Hi Bob et all, I have to say the Dongles are the best sounding out of the lot, the handhelds come second and I totally agree that the 2820 does pitifully soundMessage 1 of 7 , Jan 11, 2009View SourceHi Bob et all,
I have to say the Dongles are the best sounding out of the lot, the
handhelds come second and I totally agree that the 2820 does
pitifully sound awfull compared to the rest.
However, there is a mod, to take out/bypass the third audio input
filter which (aparently) makes the radio sound much more human on
If I try it and its ok, I'll let you know. If its not, then you
wont hear me again on there...Hi Hi.
--- In DVDongle@yahoogroups.com, g3vvt@... wrote:
> Hi Tom,
> Use a DV Dongle by necessity living too far from the larger areas
> population, so this was the only answer at present in my case.
> Works very well and does show how good the D-Star system can work
> particularly with a well set up DV Dongle at each end. However, am
not impressed with
> the audio quality of the main radio in use with the D-Star system
> 2820 as it is badly let down with its transmit audio quality when
> the average Brit voice. Fares much better with the N American
> tends to have a lower register. Had exactly the same problem in
> days of SSB 43 years ago when Japanese radios first came onto the
> This again only my personal opinion that is hampered by my
> deteriorating hearing ability (though which on the other hand can
beneficially screen me
> from verbal abuse from the XYL)
> The DV Dongle now seems to have risen in price to £200 from a low
> now due to the falling value of the UK pound against the US$ of
late. The only
> hope is for a return to a higher value for the UK£ which seems to
> there over the last week, otherwise the present price may hamper
> In installation found the DV Dongle difficult until the order of
> needed was mastered. The makers web site and more so the provided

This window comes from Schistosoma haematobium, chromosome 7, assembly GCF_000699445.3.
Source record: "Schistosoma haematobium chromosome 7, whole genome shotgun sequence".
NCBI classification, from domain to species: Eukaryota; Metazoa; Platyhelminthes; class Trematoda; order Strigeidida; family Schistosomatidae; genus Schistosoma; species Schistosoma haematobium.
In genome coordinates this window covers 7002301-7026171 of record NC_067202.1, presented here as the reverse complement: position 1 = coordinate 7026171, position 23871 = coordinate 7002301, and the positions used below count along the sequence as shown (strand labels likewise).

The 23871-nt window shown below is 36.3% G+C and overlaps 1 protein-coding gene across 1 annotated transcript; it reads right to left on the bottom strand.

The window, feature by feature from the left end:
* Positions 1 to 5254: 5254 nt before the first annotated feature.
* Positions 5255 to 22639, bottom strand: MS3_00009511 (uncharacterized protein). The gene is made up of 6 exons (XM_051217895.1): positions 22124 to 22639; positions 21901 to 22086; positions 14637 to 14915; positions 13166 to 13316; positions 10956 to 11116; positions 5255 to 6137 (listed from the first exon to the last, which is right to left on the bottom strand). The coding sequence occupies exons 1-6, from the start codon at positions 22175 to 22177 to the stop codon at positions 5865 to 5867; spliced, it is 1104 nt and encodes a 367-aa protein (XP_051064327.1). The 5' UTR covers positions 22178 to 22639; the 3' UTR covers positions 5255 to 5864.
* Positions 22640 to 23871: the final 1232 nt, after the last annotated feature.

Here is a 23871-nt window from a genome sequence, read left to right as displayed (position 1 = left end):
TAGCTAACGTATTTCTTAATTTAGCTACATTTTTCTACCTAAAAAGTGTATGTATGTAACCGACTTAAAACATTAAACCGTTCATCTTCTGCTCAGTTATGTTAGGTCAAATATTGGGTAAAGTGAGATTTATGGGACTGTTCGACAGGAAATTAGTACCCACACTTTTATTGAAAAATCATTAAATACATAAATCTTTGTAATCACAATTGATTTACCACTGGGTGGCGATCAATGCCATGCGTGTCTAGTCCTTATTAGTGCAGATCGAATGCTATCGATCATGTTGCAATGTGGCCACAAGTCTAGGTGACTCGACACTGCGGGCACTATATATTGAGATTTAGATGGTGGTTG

> progress as the usage is slanted towards the Apple Mac where I
use MS Windows.
> Once you have got over this installation hurdle it all seems
> to make changes which did to first beta 3, then beta 4 operating
> The latest beta 4 software in my opinion is superb with the only
few extras see
> at present being of value is an audio level meter to assist in
> the device and access to a test reflector both of which are
> covered with Echolink.
> At the end it is all in the eye (or ear) of the beholder. You pays
> money and take the chances as they come.
> Bob, G3VVT
(Moderator note: the February issue is out!) I have a review of the DVDongle coming out in the February 2009 issue of QST (once again they re providing aMessage 2 of 7 , Jan 11, 2009View Source
I have a review of the DVDongle coming out in the February 2009 issue of QST (once again they're providing a generous amount of space to review a D-STAR product).
I'll be able to post a PDF of the review on my web site after it's in print in a couple of weeks, but I'll make a point or two from the review here.
In the shack, you can get a lot more D-STAR in with a Dongle than you can with a radio. The Dongle lets you quickly drop in and out of Gateway enabled repeaters and any of the reflectors worldwide, and spend as long as you want talking and monitoring them, all without tying up the local repeater. If you did that on the air, you'd be hogging the repeater and you'd drive the other D-STAR users a little crazy.
The Dongle can already do things a radio can't, like monitor all three repeaters in a stack at once (NO radio can do that, since no D-STAR radio has VHF, UHF and 1200 MHz in one). And while the list of features requested and in the works is as long as your arm, things like multiple-repeater monitoring and scanning are in the works. Robin told me his goal is to emulate all the features of the radios, and do things the radios can't.
And as others have mentioned, the Dongle lets you get on D-STAR from anywhere you have an Internet connection, even if there is no repeater nearby.
If you like D-STAR, it's a good choice.